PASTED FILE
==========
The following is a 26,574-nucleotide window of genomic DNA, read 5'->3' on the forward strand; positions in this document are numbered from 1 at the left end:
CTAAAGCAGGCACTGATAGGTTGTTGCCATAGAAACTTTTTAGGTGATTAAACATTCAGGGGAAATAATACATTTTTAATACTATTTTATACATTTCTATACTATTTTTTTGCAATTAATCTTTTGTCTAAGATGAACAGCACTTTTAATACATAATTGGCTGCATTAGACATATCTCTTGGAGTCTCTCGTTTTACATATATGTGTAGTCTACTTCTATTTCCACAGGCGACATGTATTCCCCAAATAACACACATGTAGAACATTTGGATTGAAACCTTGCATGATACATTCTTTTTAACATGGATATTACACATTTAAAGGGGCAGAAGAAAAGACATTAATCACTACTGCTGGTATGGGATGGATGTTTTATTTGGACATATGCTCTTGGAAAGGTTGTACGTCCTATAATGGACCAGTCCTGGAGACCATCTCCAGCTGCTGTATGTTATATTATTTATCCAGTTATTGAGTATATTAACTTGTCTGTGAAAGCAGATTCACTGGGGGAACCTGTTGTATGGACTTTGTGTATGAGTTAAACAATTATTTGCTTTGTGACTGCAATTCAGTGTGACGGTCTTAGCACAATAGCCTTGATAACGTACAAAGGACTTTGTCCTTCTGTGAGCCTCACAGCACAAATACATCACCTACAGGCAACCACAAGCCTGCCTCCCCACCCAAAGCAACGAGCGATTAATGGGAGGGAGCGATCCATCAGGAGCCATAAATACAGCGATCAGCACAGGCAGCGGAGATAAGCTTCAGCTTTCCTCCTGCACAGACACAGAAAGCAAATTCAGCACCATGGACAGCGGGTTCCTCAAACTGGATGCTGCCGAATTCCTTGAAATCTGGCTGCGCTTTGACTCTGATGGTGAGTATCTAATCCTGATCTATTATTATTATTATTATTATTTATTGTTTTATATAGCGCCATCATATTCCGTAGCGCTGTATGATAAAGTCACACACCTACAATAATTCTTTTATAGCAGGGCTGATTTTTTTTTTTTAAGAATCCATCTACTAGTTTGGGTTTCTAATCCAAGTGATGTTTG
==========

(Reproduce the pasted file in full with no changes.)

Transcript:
The following is a 26,574-nucleotide window of genomic DNA, read 5'->3' on the forward strand; positions in this document are numbered from 1 at the left end:
CTAAAGCAGGCACTGATAGGTTGTTGCCATAGAAACTTTTTAGGTGATTAAACATTCAGGGGAAATAATACATTTTTAATACTATTTTATACATTTCTATACTATTTTTTTGCAATTAATCTTTTGTCTAAGATGAACAGCACTTTTAATACATAATTGGCTGCATTAGACATATCTCTTGGAGTCTCTCGTTTTACATATATGTGTAGTCTACTTCTATTTCCACAGGCGACATGTATTCCCCAAATAACACACATGTAGAACATTTGGATTGAAACCTTGCATGATACATTCTTTTTAACATGGATATTACACATTTAAAGGGGCAGAAGAAAAGACATTAATCACTACTGCTGGTATGGGATGGATGTTTTATTTGGACATATGCTCTTGGAAAGGTTGTACGTCCTATAATGGACCAGTCCTGGAGACCATCTCCAGCTGCTGTATGTTATATTATTTATCCAGTTATTGAGTATATTAACTTGTCTGTGAAAGCAGATTCACTGGGGGAACCTGTTGTATGGACTTTGTGTATGAGTTAAACAATTATTTGCTTTGTGACTGCAATTCAGTGTGACGGTCTTAGCACAATAGCCTTGATAACGTACAAAGGACTTTGTCCTTCTGTGAGCCTCACAGCACAAATACATCACCTACAGGCAACCACAAGCCTGCCTCCCCACCCAAAGCAACGAGCGATTAATGGGAGGGAGCGATCCATCAGGAGCCATAAATACAGCGATCAGCACAGGCAGCGGAGATAAGCTTCAGCTTTCCTCCTGCACAGACACAGAAAGCAAATTCAGCACCATGGACAGCGGGTTCCTCAAACTGGATGCTGCCGAATTCCTTGAAATCTGGCTGCGCTTTGACTCTGATGGTGAGTATCTAATCCTGATCTATTATTATTATTATTATTATTTATTGTTTTATATAGCGCCATCATATTCCGTAGCGCTGTATGATAAAGTCACACACCTACAATAATTCTTTTATAGCAGGGCTGATTTTTTTTTTTTAAGAATCCATCTACTAGTTTGGGTTTCTAATCCAAGTGATGTTTG